This episode is for all the parents out there who are invested in helping their children! It can be frustrating to see how math class looks different than it did when we were students. Why is it different anyways? Why would math class have to change? We are so grateful you're taking the time to ask, we'll do our best to provide some answers.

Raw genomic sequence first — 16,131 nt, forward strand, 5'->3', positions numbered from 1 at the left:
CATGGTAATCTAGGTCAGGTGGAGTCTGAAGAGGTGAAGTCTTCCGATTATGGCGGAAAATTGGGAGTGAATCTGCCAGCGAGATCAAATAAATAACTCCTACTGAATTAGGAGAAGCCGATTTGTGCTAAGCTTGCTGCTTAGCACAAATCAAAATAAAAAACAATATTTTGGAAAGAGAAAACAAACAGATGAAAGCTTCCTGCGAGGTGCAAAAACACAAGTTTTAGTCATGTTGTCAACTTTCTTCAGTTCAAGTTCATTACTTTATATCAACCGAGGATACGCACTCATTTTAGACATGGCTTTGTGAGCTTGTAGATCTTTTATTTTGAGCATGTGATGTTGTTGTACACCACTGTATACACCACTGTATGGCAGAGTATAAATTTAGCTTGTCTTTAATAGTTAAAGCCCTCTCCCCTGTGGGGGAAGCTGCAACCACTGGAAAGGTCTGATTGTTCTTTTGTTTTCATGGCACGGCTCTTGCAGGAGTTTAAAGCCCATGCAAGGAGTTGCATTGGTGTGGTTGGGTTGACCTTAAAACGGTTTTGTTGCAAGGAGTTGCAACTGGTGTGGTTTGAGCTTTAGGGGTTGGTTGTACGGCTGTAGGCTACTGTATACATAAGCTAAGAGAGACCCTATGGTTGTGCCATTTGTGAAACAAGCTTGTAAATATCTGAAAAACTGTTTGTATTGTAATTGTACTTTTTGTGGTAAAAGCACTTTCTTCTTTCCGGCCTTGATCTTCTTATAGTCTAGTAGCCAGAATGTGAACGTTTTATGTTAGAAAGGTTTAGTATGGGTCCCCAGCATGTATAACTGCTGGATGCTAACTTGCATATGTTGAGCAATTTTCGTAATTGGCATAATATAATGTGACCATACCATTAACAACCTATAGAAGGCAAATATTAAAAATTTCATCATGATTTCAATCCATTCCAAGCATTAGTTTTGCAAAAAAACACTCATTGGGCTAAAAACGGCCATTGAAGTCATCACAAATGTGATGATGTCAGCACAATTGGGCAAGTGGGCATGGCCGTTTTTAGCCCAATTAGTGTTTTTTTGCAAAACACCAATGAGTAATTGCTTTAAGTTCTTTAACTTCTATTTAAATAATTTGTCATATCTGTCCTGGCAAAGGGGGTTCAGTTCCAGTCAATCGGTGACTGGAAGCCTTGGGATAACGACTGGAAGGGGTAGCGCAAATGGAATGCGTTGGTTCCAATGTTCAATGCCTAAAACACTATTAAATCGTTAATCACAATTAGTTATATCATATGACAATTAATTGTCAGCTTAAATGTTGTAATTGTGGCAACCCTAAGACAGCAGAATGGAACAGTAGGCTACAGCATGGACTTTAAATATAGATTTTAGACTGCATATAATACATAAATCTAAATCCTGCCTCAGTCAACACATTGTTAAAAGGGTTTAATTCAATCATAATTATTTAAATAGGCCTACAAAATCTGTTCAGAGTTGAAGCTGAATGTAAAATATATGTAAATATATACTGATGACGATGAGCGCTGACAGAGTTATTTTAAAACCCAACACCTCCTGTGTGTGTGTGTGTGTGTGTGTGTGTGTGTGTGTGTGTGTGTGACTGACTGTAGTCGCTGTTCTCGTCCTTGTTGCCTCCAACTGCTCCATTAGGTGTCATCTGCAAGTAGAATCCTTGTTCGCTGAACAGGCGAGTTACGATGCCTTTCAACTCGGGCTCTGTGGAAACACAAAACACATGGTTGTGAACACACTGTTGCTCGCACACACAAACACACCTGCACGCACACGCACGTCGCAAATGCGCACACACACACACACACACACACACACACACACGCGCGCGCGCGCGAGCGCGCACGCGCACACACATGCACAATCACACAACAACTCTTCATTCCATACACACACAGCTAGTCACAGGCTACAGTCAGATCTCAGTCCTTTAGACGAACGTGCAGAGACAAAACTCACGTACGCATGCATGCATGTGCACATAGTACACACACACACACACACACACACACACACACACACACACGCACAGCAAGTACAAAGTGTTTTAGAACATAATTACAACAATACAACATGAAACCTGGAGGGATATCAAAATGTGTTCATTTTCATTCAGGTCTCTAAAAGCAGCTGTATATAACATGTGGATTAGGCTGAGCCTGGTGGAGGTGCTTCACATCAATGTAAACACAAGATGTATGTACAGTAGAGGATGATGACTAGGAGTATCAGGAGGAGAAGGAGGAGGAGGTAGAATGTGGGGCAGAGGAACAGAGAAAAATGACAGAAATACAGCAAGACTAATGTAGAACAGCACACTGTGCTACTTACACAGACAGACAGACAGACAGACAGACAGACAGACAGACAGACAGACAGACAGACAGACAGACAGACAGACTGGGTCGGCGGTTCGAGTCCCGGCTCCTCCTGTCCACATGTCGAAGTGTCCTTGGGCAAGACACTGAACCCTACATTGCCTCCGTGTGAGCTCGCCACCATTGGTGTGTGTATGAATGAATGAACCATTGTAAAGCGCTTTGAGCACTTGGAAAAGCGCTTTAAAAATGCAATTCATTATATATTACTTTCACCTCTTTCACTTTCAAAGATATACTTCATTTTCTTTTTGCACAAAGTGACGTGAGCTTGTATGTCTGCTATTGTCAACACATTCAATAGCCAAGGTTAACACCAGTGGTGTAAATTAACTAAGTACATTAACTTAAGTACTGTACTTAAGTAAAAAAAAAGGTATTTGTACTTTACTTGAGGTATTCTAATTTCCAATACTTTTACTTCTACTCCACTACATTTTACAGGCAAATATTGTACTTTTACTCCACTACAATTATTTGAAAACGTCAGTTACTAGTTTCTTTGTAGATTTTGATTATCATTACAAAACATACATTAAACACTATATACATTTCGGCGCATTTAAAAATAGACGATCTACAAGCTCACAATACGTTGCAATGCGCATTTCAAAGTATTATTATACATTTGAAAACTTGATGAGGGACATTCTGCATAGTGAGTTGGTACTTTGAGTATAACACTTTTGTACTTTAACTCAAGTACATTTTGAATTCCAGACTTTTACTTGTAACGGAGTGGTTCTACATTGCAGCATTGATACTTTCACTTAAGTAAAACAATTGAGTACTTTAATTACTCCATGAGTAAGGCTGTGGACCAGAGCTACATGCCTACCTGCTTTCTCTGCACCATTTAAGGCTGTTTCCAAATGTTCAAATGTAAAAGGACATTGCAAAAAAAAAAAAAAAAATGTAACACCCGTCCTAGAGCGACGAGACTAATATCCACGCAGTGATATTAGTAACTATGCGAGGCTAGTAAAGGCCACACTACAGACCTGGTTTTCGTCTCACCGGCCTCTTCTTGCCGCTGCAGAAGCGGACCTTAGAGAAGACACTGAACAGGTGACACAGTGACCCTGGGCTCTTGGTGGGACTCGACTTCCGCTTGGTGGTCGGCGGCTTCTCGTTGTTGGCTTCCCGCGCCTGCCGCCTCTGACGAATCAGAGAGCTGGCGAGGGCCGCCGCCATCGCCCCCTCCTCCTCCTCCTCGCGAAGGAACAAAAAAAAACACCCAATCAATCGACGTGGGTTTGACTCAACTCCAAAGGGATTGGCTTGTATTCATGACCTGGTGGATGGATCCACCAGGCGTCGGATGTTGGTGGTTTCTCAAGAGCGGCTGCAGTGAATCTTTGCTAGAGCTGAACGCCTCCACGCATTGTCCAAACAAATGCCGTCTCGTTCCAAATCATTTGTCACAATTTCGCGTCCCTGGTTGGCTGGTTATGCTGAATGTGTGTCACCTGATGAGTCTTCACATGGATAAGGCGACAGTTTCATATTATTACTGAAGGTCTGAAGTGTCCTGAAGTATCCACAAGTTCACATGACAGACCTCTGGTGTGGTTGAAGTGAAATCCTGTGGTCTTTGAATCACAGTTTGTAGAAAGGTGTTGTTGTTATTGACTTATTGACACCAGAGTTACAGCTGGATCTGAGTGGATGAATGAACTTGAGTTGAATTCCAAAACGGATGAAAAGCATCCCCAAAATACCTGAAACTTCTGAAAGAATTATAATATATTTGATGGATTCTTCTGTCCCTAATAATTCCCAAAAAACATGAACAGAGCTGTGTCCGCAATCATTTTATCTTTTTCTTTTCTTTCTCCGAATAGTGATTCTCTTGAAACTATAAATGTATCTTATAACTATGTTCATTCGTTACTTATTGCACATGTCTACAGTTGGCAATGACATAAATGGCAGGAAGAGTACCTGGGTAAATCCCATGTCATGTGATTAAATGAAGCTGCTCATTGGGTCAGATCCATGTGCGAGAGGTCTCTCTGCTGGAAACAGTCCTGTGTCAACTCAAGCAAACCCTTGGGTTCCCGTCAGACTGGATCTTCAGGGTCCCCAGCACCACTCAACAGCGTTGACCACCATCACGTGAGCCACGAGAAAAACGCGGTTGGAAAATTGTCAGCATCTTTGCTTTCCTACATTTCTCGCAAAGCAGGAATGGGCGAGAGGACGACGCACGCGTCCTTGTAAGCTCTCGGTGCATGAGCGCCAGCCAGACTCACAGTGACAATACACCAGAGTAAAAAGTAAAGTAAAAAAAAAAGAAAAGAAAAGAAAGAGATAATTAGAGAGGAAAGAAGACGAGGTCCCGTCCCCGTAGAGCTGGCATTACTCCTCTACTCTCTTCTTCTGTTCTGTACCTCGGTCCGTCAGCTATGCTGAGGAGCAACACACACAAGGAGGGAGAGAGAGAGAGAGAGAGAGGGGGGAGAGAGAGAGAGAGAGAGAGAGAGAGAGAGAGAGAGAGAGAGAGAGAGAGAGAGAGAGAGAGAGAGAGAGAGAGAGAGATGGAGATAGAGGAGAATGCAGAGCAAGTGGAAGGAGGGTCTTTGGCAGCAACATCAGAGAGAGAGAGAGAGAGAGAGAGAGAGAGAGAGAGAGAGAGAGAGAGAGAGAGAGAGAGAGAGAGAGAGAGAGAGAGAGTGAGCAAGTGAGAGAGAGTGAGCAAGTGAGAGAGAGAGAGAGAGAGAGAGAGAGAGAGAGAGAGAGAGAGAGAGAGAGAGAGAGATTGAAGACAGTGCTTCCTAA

Hey, parents and teachers, welcome to the podcast where math is Figure-Out-Able. I'm Pam Harris. And I'm Kim Montague. And to introduce us just a little: we teach math teachers. In this podcast, we help teachers refine their math teaching so that more students are more successful. But in this week's episode, we're talking directly to you parents. We know you have questions, so we decided to make a few episodes just for parents. So, welcome! Yeah, thank you so much for joining us. You are so important. Your child is so important. You might be listening today because someone recommended this podcast to you. We are so grateful that you're joining us for the next few minutes. We've decided to tackle the really difficult conversation around why math instruction has changed. Why does it look so different? You might have seen The Incredibles movie, Incredibles two, where there's this great scene where the dad is trying to help his son with his homework and he's excited and frustrated. "Math is math! You can't change math!" Some of you have seen that scene. I love that movie. Maybe you felt that way as well. So what is going on with this new math? Why does it look so different than maybe what you were used to? Yeah, we hear you because we're parents, and we're also teachers. We get calls from friends who are frustrated and trying to help their students. So we're aware that you want to be supportive to your kids and to your kids' teachers. We're also aware that you may feel frustration about math looking so different these days. So let's talk about that. Yeah, and let me just say, we are so grateful that you care about your students education. We want you to be involved. We love the fact that you're listening. Thank you so much for caring about you and your kids and how that's all going. And both Kim, you and I just said that math look so different. And we said new math. But let's actually do a little history about math and math instruction that you might find helpful, parents. I'm going to keep this super brief. But I want to give you a glimpse of the what and help you understand the why. Yeah, the why is so important for you to understand. That it's not actually new math that's going on. What's maybe new is that what we're actually asking of kids is more than ever before, because we can. If you would briefly think back to the way you and I were taught how to add numbers. So parents, we would have been told to line them up underneath each other, and then add in columns starting from right to left. And that's a way that adding can be done. Right. But it's not the only way. Like- and that might blow your mind just a little bit that there are other ways. It's not the definition of doing math is to do those steps. Like for example, let's take subtraction. Same thing. We were sort of taught line the numbers up borrow when needed, etc. However, there are other ways to subtract. So for example, Kim, how might you find, say 36 minus 19? Oh, okay. So for 36 minus 19, I would actually think about 36 minus 20. And I know 36 minus 20 is 16. But I actually subtracted too much, just one too much. So instead of 16 then my answer would be 17. Bam. And we kind of call that an over subtraction strategy. Now parents you might be thinking, Okay, well, that's actually what I would do. But, you know, that's not the way the teacher showed me. So on the paper, I might have done all the crossey-outies and borrowing and what they now call regrouping. You might have sort of said what the teacher said. But in your head, you were doing what Kim did. Well, to be clear, I wasn't. I was just dutifully doing what my teacher told me to do. So the math that we were taught was a way. Procedures. Steps. Where you line them up to add or multiply or you do that house top division. That gave many people the sense that procedures, that that procedure was the only way. When in reality, those procedures were only one way to get answers. And you might find it interesting that that one way is not actually typically the way that mathematicians solve those problems. Or sort of mathy people like engineers, that they do more like what Kim did, where they use relationships to solve problems. So the procedural way, the step by step way to get answers is a way to get answers. But what it doesn't do is help you understand numbers or mathematical relationships. Or how to reason better, how to solve problems, like Kim just did. Yeah, some of you may use your intuition and relationships to solve problems when you're in the store or maybe other areas of your life. But some people don't. Why is that? So a little history. Would you consider, that I think that today's generation of parents and their parents were actually taught very similarly. That arithmetic is procedures: line the numbers up, get the answers. But the older generation actually had to use math to survive. What I mean by that is grandparents were calculating the same way in school, lining them up doing the procedures, but that they learned relationships in life, because they had to. They didn't have technology. So they counted back when they were getting changed. They had to pay bills and keep their checkbook current, unlike many of us today. All without technology. They didn't have cash registers, or, for sure, not calculators, or spreadsheets, none of that stuff was around. They had to reason about numbers to survive. But consider the next generation, the parents of today's students. For the most part, that generation was still taught math as steps and procedures to get answers in school. But now they have less real experience in life because they had technology. So my generation and younger were taught the same way. But they actually owned less real math, because we could just pick up a calculator, punch it into a cash register, use a spreadsheet on a computer, all of those things were sort of available to us. And because of that, we were kind of less in the experience of having to mess with numbers and figure out relationships. Let me give you a quick example. During the university, I had a couple of months over Christmas, where I worked in a drugstore. And if you - so a little bit more history about me. I was the quintessential, I memorize the steps, I did the procedures, I got answers. I was not doing what we now call "real math". I was not doing what we advocate now that teachers do with students to help them really understand math. So you might relate to this, that as that sort of non math person, even though I was doing a lot of fake math, and I was working in the drugstore, when I would ring people up and use the cash register, and I would say okay, you owe me blank. And every once a while people would hand me a $20 bill and a nickel. And I'd be like, whatever weirdo and I would just type that in. And I never noticed that they would be getting back an even set of bills. Because they had already thought about the fact that if they gave me that extra nickel, I wouldn't give them back all those cents, I would just give them back that even bill. But I hadn't thought about that. I would just dutifully type it in, I would look at them like they were odd for giving me that extra nickel, or the extra penny, or whatever it was. I would look at them like, whatever. And I would just type it in, never realizing. I mean, it's embarrassing now for me to to think about the fact that I was so not numerically powerful at all, that I would just you know, like hand them back the bill and not even know why they had given me that change. Similarly, not too long ago, I was in a small drugstore. And I had just a few things. And I got up to the checkout line. And as I got up there, the power went out. There were big windows in the front of the store so we could sort of still see what was happening. But there was no power. Very fascinating to me that both the sort of clerk there that was checking us out and then the manager who came over - the power's out - would not let us check out. Because they were convinced we couldn't figure out what we owed. And I said no, no, no, we can add this up. We have the prices right here. We can add these numbers up. And then the manager goes, but we can't figure out sales tax. I was like, no, we actually can. Like we - and nope, they were not hearing it. You could tell they were both very nervous. And they were both not going to have us be able to check out. What I'm suggesting is that we have a generation of people who because we were never sort of put in this position that we had to figure that stuff out. Right. We kind of can't. Sometimes we say that the kids these days are really tech savvy. I think kids today are tech dependent. So that's noteworthy, it's noteworthy that we kind of might have a generation of people who because they weren't kind of forced or highly encouraged to deal with relationships among numbers, all they have are these procedures and a step by step instructions that they got in school. So parents, I invite you to lean into the possibility that today's parents might not understand what teachers are trying to do with math these days. Because that generation never built the mental relationships to be able to recognize them in today's math teaching. Math to that generation was largely devoid of meaning and so that generation might not recognize the meaning that can be in real math. So we're suggesting it's not just about getting answers. Today, we have technology, we have calculators that can get answers. When we were in school, I would suggest all those steps and procedures are about getting answers. But today, technology can get those answers. So we don't need that anymore. Now, we need people who can solve problems by reasoning. Teachers today are trying to help your students, not just Google to find answers. But we want to help students, we want to create students who can create the Google of the future. Right? Not just Google to get answers. So let's create Google, not just ask Siri or Alexa for facts, but be able to use those facts to create new products and services. And frankly, to innovate. Facts are everywhere. Whatever. We can get those just on the computer, we type them in, and we can ask Siri or Alexa. We want to help your students use those facts. Now, this conversation could be a little tricky. We are not interested in bashing teachers. Right. But the reality is that much of implementation of what we would hope for in math teaching today is not actually what any of us sort of wishes it could be. Right. And so as we're supporting teachers, let's remember that they also grew up in the same system, where step by step procedures were also the norm, right? For them as well. Right. So maybe what you're seeing isn't as fine tuned as we all wish it could be. But the math behind it is solid. And we're so grateful for teachers who are willing to learn and grow along with their students, as we all work to get better at this fascinating work of raising kids who are better and better at mathematizing. So today, we hope we've helped give you a glimpse of why things might seem so different to you in math teaching, we tried to give you a brief understanding of how math isn't just about getting an answer. Yeah. And next week, we're going to be talking more about how math instruction maybe looks so different, why you're seeing things on your papers. What's all this picture drawing? So stay tuned for more to help parents understand what we're trying to do. So thanks for listening in. Teachers, thank you for recommending this podcast to your parents who are interested to understand why math instruction needed to change. We've got a few more episodes planned to help you parents, so tuned in to help make more sense out of today's math teaching. Because math is figure-out-able!